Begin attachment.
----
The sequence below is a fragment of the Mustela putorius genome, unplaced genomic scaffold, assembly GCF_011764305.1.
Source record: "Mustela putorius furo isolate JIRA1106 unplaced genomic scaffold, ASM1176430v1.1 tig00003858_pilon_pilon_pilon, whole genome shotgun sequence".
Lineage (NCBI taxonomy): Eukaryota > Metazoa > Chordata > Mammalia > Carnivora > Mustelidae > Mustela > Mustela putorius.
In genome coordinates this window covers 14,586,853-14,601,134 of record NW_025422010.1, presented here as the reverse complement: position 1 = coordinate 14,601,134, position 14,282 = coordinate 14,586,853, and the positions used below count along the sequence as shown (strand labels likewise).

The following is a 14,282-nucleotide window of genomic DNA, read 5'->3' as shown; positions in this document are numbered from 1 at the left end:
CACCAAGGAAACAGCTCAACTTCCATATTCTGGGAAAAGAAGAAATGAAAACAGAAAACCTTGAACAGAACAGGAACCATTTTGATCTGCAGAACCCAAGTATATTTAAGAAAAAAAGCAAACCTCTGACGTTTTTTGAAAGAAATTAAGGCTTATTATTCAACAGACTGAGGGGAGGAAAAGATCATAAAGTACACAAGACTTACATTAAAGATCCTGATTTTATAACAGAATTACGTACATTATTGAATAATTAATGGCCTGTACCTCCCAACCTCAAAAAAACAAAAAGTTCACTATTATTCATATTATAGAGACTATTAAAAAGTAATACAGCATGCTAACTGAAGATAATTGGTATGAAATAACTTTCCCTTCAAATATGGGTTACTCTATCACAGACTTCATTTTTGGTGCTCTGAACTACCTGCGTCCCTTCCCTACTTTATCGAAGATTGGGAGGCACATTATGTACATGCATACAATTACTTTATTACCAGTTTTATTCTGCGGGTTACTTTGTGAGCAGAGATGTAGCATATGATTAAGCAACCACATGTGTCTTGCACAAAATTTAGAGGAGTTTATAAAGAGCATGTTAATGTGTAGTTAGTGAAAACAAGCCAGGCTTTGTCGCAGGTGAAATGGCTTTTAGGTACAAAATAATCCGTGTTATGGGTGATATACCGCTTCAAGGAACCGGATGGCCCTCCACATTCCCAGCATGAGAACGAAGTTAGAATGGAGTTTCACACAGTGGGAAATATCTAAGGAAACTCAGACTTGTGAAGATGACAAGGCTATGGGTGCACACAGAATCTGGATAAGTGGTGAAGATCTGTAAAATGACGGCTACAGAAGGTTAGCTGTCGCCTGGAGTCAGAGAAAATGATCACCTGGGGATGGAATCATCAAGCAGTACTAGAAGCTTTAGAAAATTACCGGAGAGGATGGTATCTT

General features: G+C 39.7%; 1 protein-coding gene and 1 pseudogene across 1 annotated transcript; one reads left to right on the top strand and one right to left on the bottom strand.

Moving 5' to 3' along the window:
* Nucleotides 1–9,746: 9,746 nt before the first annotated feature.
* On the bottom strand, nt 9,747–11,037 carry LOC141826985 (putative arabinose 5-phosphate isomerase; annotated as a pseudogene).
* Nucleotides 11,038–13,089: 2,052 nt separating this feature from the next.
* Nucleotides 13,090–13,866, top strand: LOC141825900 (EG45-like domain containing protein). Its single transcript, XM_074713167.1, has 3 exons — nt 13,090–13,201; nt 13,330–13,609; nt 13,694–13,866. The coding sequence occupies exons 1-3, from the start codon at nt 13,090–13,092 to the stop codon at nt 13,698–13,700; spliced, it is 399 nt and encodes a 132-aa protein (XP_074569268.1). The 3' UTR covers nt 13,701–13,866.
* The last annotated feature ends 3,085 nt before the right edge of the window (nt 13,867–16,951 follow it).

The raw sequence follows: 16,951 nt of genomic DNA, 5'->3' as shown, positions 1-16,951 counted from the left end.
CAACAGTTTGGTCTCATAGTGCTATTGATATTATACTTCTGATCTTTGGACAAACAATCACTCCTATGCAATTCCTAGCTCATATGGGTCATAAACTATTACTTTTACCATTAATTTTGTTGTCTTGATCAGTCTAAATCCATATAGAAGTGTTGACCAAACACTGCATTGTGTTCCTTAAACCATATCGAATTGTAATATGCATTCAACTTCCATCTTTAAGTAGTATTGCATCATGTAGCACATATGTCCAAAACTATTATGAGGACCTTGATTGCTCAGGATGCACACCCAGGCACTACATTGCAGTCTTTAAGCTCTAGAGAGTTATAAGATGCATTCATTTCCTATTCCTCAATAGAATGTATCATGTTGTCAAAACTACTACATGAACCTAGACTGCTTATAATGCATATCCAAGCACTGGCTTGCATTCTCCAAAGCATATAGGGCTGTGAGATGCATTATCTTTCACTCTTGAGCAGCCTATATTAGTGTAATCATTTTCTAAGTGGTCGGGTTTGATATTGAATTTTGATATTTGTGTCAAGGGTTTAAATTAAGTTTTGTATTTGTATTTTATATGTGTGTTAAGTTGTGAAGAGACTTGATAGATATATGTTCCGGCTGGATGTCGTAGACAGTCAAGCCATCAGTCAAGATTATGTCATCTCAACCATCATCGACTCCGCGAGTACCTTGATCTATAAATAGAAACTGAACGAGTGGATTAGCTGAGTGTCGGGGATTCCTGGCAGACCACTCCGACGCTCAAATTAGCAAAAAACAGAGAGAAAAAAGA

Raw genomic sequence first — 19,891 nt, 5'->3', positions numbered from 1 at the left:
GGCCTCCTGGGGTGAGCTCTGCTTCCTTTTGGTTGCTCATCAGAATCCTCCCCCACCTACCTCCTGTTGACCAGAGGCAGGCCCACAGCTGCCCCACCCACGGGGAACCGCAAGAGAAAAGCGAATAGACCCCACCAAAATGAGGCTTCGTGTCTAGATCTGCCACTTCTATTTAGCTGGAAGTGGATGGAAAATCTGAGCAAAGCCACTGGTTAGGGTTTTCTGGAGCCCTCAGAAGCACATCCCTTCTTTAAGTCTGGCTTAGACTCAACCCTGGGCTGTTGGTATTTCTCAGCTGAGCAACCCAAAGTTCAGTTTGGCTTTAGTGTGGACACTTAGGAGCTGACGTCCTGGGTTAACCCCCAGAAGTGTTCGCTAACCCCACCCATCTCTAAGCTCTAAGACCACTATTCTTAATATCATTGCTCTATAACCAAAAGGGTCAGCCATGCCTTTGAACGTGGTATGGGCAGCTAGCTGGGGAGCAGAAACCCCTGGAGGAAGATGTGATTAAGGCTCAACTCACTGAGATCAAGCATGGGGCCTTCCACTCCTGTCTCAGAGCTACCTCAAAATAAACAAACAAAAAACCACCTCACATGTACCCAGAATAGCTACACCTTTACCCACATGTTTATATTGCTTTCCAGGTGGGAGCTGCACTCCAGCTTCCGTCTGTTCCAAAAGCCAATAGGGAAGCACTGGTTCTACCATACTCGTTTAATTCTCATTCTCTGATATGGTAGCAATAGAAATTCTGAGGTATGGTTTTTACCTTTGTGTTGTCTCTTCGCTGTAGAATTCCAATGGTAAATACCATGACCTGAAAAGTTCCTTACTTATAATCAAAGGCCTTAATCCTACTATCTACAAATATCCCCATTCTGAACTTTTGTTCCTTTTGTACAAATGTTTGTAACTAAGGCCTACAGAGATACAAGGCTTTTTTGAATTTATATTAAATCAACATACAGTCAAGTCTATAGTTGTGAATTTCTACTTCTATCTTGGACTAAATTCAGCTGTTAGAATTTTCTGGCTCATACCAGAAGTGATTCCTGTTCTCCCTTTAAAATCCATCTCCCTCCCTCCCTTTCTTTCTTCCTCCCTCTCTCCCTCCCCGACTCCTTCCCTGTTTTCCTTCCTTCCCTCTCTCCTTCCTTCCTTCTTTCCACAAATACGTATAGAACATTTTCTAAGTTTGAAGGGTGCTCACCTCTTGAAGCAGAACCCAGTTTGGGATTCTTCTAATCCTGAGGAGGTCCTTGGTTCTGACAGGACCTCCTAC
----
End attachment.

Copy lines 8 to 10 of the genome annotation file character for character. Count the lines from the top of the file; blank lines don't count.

Moving 5' to 3' along the window:
* Nucleotides 1–9,746: 9,746 nt before the first annotated feature.
* On the bottom strand, nt 9,747–11,037 carry LOC141826985 (putative arabinose 5-phosphate isomerase; annotated as a pseudogene).